Wednesday, September 26, 2007

Another reason to save rare breed livestock--and a little bit more

As I was re reading the American Livestock Breeds Conservancy (ALBC) newsletter (sept/oct 2007) that I recently received, I noticed an article that I must have missed the first time through. It's a small article and titled "Skimmed Milk Cows" and is about some cows being bred in New Zealand that produce skim milk versus "regular" milk. Hmm...
After I read that decided I wanted to know more about this subject. So with just a small bit of searching I found a good expanded article here.

Well, this doesn't look good at all does it? Oh, I am not talking from the perspective of "tampering" with animals to produce specialty products (the white bread syndrome as I always think of it) but two other things that concern me.
One, that I had not thought of, is out of the article in the ALBC.
The author (Mwai Okeyo of the International Livestock Research Institute) says this:
This debate (one breeding specialty cattle) emphasizes the importance of the very old principle: that is the need to set realistic breeding objectives, depending on the production systems and the target market and consumers. Breeding objectives for low-input, poverty reduction systems should there-fore differ from those meant for high input systems and more affluent consumers.
In many developing countries, daily protein intake per person, especially of animal origin, is too low. For such consumers, high milk-fat content and intake is not a negative concern. Good quality water is often not available for the people and their animals, so a cow that converts water into watery milk is not a desirable goal. Yet that is what the multinational dairy cattle genetics companies are aggressively promoting. In such places it would be more desirable to have animals that can produce less milk with more fat and protein form poorer quality forage and less water. Such animals do exist but which donor/investor wants to put resources in such animal today (added by me: when everyone "with money" really wants skimmed/low fat products)?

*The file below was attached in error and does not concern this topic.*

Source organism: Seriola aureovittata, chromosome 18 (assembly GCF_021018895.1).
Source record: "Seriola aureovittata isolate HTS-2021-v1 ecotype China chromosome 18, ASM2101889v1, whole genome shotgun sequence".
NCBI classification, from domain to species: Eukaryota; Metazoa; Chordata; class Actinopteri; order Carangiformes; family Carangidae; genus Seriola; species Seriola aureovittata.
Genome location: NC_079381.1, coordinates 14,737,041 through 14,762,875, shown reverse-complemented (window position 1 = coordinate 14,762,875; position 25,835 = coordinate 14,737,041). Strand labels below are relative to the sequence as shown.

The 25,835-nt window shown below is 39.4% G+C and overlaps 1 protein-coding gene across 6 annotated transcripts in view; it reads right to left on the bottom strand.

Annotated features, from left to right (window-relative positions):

At the same time, the type of consumers who do not desire butterfat in their milk can afford the additional higher prices that come with skimmed milk. Ironically, it is not just milk fat that is bad for health, but a combination of diet, exercise and social habits. Smoking may be far worse than milk fat, but no sensible tobacco breeders aims to reduce the nicotine content of the tobacco leaves!
As animal geneticists and breeders, we still have huge and real gaps to fill despite great successes in many areas. I would rather we concentrated our genetic improvement efforts to areas where we can really make meaningful changes to many lives, rather than to those that are targeted at the special few.

The author then goes on to talk about the World Food Programs, "who find it cheap and convenient" to ship/airlift maize-beans mixes grown in the USA to famine stricken part of Africa while other parts of the same country have fresh produce (potatoes, fruits etc) rotting for lack of an infrastructure to process, package and ship these products hundreds of miles only. If these world food programs and world bank etc would help develop these infrastructure how much better it could and would be for so many people. Many people could and would then also make a decent living while they shipped food to places that had less and needed it more.

My last comment on this issue is from the science article listed above ( placed here for convenience). In this article they comment that the gene that allows the cow to produce only 1% butterfat versus 3-4 percent is a dominant trait. Now that is a scary thought since when these large companies begin making money with this it won't take long for a dominant gene such as that to spread very far and wide until most of the production cows would be this way. Not to sound like a pessimist---but that is exactly the type of thing that has occurred over and over again. Just one more reason to raise a "rare" breed of farm animal to save those recessive traits that we may find ourselves without in some future generation.

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